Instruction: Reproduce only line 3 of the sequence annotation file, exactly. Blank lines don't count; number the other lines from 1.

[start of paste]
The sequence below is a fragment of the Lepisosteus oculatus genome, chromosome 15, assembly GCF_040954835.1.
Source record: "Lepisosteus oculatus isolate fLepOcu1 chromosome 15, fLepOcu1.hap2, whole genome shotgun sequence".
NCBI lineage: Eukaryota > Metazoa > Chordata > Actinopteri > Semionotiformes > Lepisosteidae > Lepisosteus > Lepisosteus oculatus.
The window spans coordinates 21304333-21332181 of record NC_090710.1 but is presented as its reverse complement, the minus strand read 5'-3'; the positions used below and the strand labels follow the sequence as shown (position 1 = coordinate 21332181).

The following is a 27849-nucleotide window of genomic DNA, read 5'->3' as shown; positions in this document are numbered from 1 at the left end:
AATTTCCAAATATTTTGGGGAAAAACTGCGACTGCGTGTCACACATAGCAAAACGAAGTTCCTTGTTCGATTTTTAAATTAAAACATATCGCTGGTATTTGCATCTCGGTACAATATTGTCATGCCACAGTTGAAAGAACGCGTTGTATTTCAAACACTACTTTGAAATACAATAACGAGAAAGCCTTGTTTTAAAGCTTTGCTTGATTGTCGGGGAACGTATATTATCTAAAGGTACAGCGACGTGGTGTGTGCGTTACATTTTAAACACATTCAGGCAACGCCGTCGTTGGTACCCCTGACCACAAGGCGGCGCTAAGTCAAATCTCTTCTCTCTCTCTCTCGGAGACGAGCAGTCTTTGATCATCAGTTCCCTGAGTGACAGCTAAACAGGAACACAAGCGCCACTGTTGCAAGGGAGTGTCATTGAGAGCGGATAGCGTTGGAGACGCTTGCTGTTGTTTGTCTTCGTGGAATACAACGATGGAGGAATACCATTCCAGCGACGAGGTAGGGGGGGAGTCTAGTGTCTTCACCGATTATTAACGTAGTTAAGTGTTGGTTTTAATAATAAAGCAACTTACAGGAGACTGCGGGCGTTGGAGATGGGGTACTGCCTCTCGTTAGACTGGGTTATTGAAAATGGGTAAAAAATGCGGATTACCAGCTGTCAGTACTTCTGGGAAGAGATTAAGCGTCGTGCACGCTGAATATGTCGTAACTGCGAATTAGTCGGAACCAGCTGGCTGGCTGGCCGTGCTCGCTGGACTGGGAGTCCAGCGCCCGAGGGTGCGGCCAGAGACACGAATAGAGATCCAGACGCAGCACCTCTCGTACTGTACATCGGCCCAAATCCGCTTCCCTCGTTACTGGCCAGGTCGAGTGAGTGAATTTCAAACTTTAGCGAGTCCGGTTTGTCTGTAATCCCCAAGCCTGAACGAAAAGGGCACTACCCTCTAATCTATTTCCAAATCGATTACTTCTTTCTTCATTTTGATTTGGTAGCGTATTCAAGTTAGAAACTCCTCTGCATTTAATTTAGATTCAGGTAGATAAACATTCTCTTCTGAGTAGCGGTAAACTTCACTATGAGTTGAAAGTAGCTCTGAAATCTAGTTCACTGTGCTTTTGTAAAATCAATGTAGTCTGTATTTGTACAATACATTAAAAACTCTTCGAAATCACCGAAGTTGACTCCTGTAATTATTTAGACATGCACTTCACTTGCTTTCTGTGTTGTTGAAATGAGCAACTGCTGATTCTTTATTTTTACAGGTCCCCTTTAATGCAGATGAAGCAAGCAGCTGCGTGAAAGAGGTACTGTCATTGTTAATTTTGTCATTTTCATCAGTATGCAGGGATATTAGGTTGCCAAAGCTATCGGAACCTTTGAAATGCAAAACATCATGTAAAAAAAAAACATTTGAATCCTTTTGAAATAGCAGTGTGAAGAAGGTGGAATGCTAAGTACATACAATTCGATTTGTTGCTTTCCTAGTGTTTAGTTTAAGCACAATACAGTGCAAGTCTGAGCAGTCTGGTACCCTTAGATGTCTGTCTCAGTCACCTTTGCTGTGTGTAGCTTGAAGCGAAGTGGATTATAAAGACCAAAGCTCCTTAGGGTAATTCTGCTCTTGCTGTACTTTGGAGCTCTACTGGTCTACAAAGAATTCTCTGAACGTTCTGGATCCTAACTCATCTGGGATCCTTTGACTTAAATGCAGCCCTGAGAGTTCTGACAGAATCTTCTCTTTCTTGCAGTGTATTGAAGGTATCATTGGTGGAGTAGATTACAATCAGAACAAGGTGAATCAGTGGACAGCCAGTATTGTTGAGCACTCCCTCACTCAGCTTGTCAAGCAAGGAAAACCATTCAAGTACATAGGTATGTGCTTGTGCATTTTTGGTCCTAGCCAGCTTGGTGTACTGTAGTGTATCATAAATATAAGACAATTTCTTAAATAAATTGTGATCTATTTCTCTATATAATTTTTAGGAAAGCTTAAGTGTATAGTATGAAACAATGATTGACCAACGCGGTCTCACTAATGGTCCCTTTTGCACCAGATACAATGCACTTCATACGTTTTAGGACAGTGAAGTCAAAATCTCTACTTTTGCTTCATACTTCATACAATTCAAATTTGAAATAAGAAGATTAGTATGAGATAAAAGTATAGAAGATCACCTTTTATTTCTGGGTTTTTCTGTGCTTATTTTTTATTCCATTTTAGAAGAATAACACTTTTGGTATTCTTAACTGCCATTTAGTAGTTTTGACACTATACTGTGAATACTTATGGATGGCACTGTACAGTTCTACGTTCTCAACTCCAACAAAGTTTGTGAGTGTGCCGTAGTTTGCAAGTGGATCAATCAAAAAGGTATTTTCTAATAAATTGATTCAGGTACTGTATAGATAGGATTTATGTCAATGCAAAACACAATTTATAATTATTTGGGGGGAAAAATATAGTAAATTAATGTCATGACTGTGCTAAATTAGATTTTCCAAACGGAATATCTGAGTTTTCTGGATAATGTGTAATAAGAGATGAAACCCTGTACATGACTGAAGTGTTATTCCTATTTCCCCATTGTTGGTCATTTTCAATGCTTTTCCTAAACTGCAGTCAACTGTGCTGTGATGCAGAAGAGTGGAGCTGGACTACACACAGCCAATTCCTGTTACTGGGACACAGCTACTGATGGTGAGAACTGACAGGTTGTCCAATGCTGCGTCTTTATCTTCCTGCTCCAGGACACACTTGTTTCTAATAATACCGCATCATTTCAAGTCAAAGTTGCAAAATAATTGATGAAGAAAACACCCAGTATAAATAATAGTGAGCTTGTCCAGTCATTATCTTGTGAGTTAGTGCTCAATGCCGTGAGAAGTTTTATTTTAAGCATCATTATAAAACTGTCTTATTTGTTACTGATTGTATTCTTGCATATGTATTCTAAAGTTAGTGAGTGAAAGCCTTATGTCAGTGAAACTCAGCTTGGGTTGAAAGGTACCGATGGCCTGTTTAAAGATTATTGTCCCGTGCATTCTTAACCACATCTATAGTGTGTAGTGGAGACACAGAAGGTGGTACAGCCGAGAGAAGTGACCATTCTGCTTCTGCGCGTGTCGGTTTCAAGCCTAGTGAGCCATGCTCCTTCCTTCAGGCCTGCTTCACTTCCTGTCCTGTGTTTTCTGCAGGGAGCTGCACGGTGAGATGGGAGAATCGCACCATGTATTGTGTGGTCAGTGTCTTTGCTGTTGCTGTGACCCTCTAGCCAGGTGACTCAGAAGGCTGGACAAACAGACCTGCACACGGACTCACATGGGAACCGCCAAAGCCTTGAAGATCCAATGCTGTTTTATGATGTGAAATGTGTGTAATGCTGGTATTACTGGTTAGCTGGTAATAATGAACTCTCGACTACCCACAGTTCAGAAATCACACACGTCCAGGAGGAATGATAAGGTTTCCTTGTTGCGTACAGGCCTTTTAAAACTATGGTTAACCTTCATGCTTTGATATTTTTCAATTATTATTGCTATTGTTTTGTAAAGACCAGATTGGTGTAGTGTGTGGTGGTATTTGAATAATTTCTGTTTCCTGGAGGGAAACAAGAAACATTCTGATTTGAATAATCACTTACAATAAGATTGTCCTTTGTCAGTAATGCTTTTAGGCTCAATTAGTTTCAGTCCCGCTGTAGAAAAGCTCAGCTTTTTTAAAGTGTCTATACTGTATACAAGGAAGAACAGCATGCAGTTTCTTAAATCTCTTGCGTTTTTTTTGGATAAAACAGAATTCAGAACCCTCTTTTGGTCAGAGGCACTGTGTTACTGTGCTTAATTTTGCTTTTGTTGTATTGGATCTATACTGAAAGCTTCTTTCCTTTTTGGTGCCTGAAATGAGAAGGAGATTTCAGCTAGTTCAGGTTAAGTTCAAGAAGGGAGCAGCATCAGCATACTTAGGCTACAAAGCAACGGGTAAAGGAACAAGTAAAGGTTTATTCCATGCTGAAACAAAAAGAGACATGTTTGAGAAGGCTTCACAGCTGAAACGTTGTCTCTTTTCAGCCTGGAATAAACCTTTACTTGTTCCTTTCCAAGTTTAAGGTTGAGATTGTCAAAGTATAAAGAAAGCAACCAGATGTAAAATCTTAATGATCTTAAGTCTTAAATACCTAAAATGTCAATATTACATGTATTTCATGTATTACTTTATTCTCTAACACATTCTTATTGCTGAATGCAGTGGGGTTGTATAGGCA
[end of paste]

NCBI lineage: Eukaryota > Metazoa > Chordata > Actinopteri > Semionotiformes > Lepisosteidae > Lepisosteus > Lepisosteus oculatus.